More on “Towards Healing and Renewal” at the Gregorian University in Rome

As I mentioned a few days ago, at the Gregorian University in Rome there just concluded a symposium for bishops and religious superiors on sexual abuse of minors.

The Gregorian is where I studied back in 1977-78, and I have fond memories of the place. I am delighted that they hosted this much needed symposium.

Yesterday, Msgr. Charles J. Scicluna, Promoter of Justice, Congregation for the Doctrine of the Faith presented a wonderful paper entitled: A Quest for Truth in Sexual Abuse Cases. You may read it entirely in English at:

http://thr.unigre.it/vescovi2012/Portals/0/Documenti/8_Mercoledi/Scicluna-English.pdf

I would like to draw out for you a few key elements of his comments:

 “Love for the truth must be expressed in love for justice and in  the resulting commitment to establishing truth in relations  within human society.”

“…the teaching of Blessed  John Paul II that truth is at  the  basis of  justice explains why a deadly culture of silence or  “omertà” is in itself wrong and unjust. Other enemies of  the  truth are the deliberate denial of known facts and the  misplaced concern that the good name of the institution should  somehow enjoy absolute priority to the detriment of legitimate disclosure of crime.”

“The acknowledgment and recognition of the full truth of  the  matter in all its sorrowful effects and consequences is at the source of true healing for both victim and perpetrator.

“Experts in psychology are better equipped to explain how and  why the perpetrator develops coping mechanisms, whether  primitive or complex, like denial, sublimation, minimizing and  projection.   No coping mechanism can substitute the liberating effect on the cleric’s conscience and on his whole being as a person and as a minister of God derived from the full, humble, honest and contrite acknowledgment of his sin, his crime, his responsibility for the harm he has caused to the victims, to the Church, to society.”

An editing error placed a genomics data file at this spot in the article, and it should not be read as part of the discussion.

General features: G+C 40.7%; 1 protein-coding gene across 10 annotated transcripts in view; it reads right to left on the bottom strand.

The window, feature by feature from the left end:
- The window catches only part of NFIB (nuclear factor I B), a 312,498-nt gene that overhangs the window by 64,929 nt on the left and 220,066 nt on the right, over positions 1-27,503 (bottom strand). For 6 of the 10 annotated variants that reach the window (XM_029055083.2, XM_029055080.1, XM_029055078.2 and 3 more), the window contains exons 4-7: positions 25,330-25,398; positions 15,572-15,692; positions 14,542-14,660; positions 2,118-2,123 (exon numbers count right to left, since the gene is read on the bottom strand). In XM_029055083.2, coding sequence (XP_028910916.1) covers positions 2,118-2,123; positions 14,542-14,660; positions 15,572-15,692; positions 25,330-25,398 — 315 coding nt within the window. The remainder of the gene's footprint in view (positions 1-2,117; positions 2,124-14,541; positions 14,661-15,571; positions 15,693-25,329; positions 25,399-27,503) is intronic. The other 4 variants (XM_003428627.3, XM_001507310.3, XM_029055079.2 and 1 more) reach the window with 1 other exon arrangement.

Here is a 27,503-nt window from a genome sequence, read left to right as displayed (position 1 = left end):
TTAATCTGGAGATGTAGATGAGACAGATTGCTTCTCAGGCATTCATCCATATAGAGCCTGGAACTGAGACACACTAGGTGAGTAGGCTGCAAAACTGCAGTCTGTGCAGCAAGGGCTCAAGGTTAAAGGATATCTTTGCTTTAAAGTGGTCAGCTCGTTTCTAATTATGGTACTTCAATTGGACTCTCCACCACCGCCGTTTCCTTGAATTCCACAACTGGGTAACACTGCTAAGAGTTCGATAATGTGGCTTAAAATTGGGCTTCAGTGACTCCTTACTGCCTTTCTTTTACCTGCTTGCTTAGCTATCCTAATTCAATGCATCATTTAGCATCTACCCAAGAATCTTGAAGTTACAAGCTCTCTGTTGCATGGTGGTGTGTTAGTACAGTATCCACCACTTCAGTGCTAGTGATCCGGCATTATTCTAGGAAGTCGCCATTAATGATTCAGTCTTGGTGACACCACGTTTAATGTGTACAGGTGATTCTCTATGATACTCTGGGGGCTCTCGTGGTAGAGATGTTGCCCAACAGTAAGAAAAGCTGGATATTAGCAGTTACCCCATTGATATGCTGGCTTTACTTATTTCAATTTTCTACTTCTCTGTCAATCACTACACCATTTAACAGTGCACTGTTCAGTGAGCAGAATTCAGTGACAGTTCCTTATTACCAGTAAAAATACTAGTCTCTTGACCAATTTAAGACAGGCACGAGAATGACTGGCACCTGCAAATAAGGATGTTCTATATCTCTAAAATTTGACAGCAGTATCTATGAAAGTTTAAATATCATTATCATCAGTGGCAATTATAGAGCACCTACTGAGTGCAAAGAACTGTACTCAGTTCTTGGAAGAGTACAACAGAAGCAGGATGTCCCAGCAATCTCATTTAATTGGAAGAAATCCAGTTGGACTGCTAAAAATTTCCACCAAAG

“Experts in psychology are also better equipped to explain the  radical need of the victim to be heard attentively, to be understood and believed, to be treated with dignity as he or she plods on the tiresome journey of recovery and healing. We need the input of experts in order to be able to evaluate the so called  “recovered  memories” concerning event that allegedly happened decades previously.  No less challenging is the limited phenomenon of some victims who refuse to move on in life, who seem to have indentified “self” simply with “having been victims”.  These fellow brothers and sisters of ours merit our special attention and care.”

“The law is clear. But, as Blessed John Paul II rightly remarked  in 1994, the faithful need to be convinced that ecclesial society  is living under the governance of law.  The law may indeed  be  clear.  But this is not enough for peace and order in the community. Our people need to know that the law is being applied.”

“Another corollary of this “paramount criterion” is the duty to  cooperate with state authorities in our response to child abuse.  Sexual abuse of minors is not just  a canonical delict or a breach of a Code of Conduct internal to an institution, whether it be  religious or other. It is also a crime prosecuted by civil law.  Although relations with civil authority will differ in various  countries, nevertheless it is important to cooperate with such  authorities within their responsibilities.”

 “Blessed John Paul II had this to say in 1994:  «You are well  aware of the temptation to lighten the heavy demands of  observing the law in the name of a mistaken idea of  compassion and mercy. In this regard, it must be firmly said  that if it is a question of a transgression that concerns the individual alone, one need only refer to the  injunction:  “Go  your way, and from now on do not sin again” (Jn 8:11).  But if  the rights of others are at stake, mercy cannot be shown or  received without addressing the obligations that correspond to these rights»”

It is too bad this symposium is not receiving more coverage, even in the Catholic media. The Catholic News Service did place an article on its website today. I would encourage all of you to log on to website above to read the many other presentations on this subject.

It seems clear that the Church more clearly understands and is confronting this evil of child sexual abuse. I applaud the men and women who are attending this symposium and the work they will do in returning to their home dioceses and congregations. May all of us educate ourselves sexual abuse of minors, and create safe environments in our Church institutions.

About Deacon Bob

Moderator: Deacon Bob Yerhot of the Diocese of Winona, Minnesota.
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